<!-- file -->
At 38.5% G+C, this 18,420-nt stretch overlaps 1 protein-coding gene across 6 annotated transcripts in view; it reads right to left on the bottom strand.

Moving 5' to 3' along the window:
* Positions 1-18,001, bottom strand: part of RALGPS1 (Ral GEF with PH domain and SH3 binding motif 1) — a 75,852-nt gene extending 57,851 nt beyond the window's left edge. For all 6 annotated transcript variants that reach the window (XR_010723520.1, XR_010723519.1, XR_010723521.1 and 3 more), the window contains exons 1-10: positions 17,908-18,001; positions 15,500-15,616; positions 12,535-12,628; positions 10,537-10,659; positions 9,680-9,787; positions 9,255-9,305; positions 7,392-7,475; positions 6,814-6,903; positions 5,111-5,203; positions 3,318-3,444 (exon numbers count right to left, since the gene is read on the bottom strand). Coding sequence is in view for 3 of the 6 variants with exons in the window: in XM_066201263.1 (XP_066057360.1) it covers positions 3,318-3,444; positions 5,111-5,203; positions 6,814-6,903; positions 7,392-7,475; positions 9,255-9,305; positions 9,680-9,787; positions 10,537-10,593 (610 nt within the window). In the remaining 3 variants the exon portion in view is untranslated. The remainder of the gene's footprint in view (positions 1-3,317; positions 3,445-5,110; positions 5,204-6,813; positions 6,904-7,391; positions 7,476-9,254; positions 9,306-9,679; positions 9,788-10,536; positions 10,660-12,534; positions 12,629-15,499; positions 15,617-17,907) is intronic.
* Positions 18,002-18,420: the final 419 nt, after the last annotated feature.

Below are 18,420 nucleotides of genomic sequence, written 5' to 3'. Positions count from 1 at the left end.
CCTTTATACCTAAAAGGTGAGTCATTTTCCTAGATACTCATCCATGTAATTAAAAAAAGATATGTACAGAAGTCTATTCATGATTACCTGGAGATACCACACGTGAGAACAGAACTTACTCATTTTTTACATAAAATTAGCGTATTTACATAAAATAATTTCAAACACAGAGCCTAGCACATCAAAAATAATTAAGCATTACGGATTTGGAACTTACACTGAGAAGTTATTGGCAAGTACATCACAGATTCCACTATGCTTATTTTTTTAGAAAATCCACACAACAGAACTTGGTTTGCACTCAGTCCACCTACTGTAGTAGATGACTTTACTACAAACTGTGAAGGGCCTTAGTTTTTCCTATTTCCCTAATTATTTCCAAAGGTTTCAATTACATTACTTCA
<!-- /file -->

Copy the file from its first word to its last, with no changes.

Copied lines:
At 38.5% G+C, this 18,420-nt stretch overlaps 1 protein-coding gene across 6 annotated transcripts in view; it reads right to left on the bottom strand.

Moving 5' to 3' along the window:
* Positions 1-18,001, bottom strand: part of RALGPS1 (Ral GEF with PH domain and SH3 binding motif 1) — a 75,852-nt gene extending 57,851 nt beyond the window's left edge. For all 6 annotated transcript variants that reach the window (XR_010723520.1, XR_010723519.1, XR_010723521.1 and 3 more), the window contains exons 1-10: positions 17,908-18,001; positions 15,500-15,616; positions 12,535-12,628; positions 10,537-10,659; positions 9,680-9,787; positions 9,255-9,305; positions 7,392-7,475; positions 6,814-6,903; positions 5,111-5,203; positions 3,318-3,444 (exon numbers count right to left, since the gene is read on the bottom strand). Coding sequence is in view for 3 of the 6 variants with exons in the window: in XM_066201263.1 (XP_066057360.1) it covers positions 3,318-3,444; positions 5,111-5,203; positions 6,814-6,903; positions 7,392-7,475; positions 9,255-9,305; positions 9,680-9,787; positions 10,537-10,593 (610 nt within the window). In the remaining 3 variants the exon portion in view is untranslated. The remainder of the gene's footprint in view (positions 1-3,317; positions 3,445-5,110; positions 5,204-6,813; positions 6,904-7,391; positions 7,476-9,254; positions 9,306-9,679; positions 9,788-10,536; positions 10,660-12,534; positions 12,629-15,499; positions 15,617-17,907) is intronic.
* Positions 18,002-18,420: the final 419 nt, after the last annotated feature.

Below are 18,420 nucleotides of genomic sequence, written 5' to 3'. Positions count from 1 at the left end.
CCTTTATACCTAAAAGGTGAGTCATTTTCCTAGATACTCATCCATGTAATTAAAAAAAGATATGTACAGAAGTCTATTCATGATTACCTGGAGATACCACACGTGAGAACAGAACTTACTCATTTTTTACATAAAATTAGCGTATTTACATAAAATAATTTCAAACACAGAGCCTAGCACATCAAAAATAATTAAGCATTACGGATTTGGAACTTACACTGAGAAGTTATTGGCAAGTACATCACAGATTCCACTATGCTTATTTTTTTAGAAAATCCACACAACAGAACTTGGTTTGCACTCAGTCCACCTACTGTAGTAGATGACTTTACTACAAACTGTGAAGGGCCTTAGTTTTTCCTATTTCCCTAATTATTTCCAAAGGTTTCAATTACATTACTTCA